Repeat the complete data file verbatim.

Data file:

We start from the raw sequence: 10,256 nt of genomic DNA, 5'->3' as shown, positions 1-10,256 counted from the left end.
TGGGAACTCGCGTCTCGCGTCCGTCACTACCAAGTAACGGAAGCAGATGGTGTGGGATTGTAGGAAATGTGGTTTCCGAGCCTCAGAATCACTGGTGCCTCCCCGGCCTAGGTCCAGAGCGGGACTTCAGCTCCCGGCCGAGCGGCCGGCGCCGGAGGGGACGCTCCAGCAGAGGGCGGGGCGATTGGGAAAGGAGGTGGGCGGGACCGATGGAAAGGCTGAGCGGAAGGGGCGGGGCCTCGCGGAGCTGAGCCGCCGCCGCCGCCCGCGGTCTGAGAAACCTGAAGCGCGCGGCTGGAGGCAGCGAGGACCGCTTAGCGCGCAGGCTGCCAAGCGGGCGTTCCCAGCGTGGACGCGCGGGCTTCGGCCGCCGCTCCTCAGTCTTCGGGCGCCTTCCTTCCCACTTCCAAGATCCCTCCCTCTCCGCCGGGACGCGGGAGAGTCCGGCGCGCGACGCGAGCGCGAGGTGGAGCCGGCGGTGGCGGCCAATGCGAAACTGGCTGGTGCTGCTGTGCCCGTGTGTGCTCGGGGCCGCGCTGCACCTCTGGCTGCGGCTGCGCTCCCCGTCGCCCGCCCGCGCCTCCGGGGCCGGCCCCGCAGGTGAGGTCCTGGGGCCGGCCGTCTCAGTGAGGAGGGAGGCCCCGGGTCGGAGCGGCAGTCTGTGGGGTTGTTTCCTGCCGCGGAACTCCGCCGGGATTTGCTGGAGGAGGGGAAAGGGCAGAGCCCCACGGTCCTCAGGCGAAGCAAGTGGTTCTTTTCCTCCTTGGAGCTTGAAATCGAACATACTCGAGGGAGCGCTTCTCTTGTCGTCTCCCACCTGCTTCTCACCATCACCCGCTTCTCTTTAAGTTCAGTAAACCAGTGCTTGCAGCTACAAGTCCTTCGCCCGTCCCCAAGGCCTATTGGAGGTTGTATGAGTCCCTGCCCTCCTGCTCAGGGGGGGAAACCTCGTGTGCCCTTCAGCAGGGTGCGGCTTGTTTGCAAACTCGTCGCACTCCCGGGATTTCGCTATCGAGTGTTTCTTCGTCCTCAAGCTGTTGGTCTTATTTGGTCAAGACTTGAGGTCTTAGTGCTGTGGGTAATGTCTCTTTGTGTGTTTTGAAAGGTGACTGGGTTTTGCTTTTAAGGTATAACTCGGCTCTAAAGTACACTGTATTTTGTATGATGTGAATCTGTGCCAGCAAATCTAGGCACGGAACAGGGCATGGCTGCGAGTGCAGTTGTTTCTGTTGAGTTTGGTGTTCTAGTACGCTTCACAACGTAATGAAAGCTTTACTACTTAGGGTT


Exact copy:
We start from the raw sequence: 10,256 nt of genomic DNA, 5'->3' as shown, positions 1-10,256 counted from the left end.
TGGGAACTCGCGTCTCGCGTCCGTCACTACCAAGTAACGGAAGCAGATGGTGTGGGATTGTAGGAAATGTGGTTTCCGAGCCTCAGAATCACTGGTGCCTCCCCGGCCTAGGTCCAGAGCGGGACTTCAGCTCCCGGCCGAGCGGCCGGCGCCGGAGGGGACGCTCCAGCAGAGGGCGGGGCGATTGGGAAAGGAGGTGGGCGGGACCGATGGAAAGGCTGAGCGGAAGGGGCGGGGCCTCGCGGAGCTGAGCCGCCGCCGCCGCCCGCGGTCTGAGAAACCTGAAGCGCGCGGCTGGAGGCAGCGAGGACCGCTTAGCGCGCAGGCTGCCAAGCGGGCGTTCCCAGCGTGGACGCGCGGGCTTCGGCCGCCGCTCCTCAGTCTTCGGGCGCCTTCCTTCCCACTTCCAAGATCCCTCCCTCTCCGCCGGGACGCGGGAGAGTCCGGCGCGCGACGCGAGCGCGAGGTGGAGCCGGCGGTGGCGGCCAATGCGAAACTGGCTGGTGCTGCTGTGCCCGTGTGTGCTCGGGGCCGCGCTGCACCTCTGGCTGCGGCTGCGCTCCCCGTCGCCCGCCCGCGCCTCCGGGGCCGGCCCCGCAGGTGAGGTCCTGGGGCCGGCCGTCTCAGTGAGGAGGGAGGCCCCGGGTCGGAGCGGCAGTCTGTGGGGTTGTTTCCTGCCGCGGAACTCCGCCGGGATTTGCTGGAGGAGGGGAAAGGGCAGAGCCCCACGGTCCTCAGGCGAAGCAAGTGGTTCTTTTCCTCCTTGGAGCTTGAAATCGAACATACTCGAGGGAGCGCTTCTCTTGTCGTCTCCCACCTGCTTCTCACCATCACCCGCTTCTCTTTAAGTTCAGTAAACCAGTGCTTGCAGCTACAAGTCCTTCGCCCGTCCCCAAGGCCTATTGGAGGTTGTATGAGTCCCTGCCCTCCTGCTCAGGGGGGGAAACCTCGTGTGCCCTTCAGCAGGGTGCGGCTTGTTTGCAAACTCGTCGCACTCCCGGGATTTCGCTATCGAGTGTTTCTTCGTCCTCAAGCTGTTGGTCTTATTTGGTCAAGACTTGAGGTCTTAGTGCTGTGGGTAATGTCTCTTTGTGTGTTTTGAAAGGTGACTGGGTTTTGCTTTTAAGGTATAACTCGGCTCTAAAGTACACTGTATTTTGTATGATGTGAATCTGTGCCAGCAAATCTAGGCACGGAACAGGGCATGGCTGCGAGTGCAGTTGTTTCTGTTGAGTTTGGTGTTCTAGTACGCTTCACAACGTAATGAAAGCTTTACTACTTAGGGTT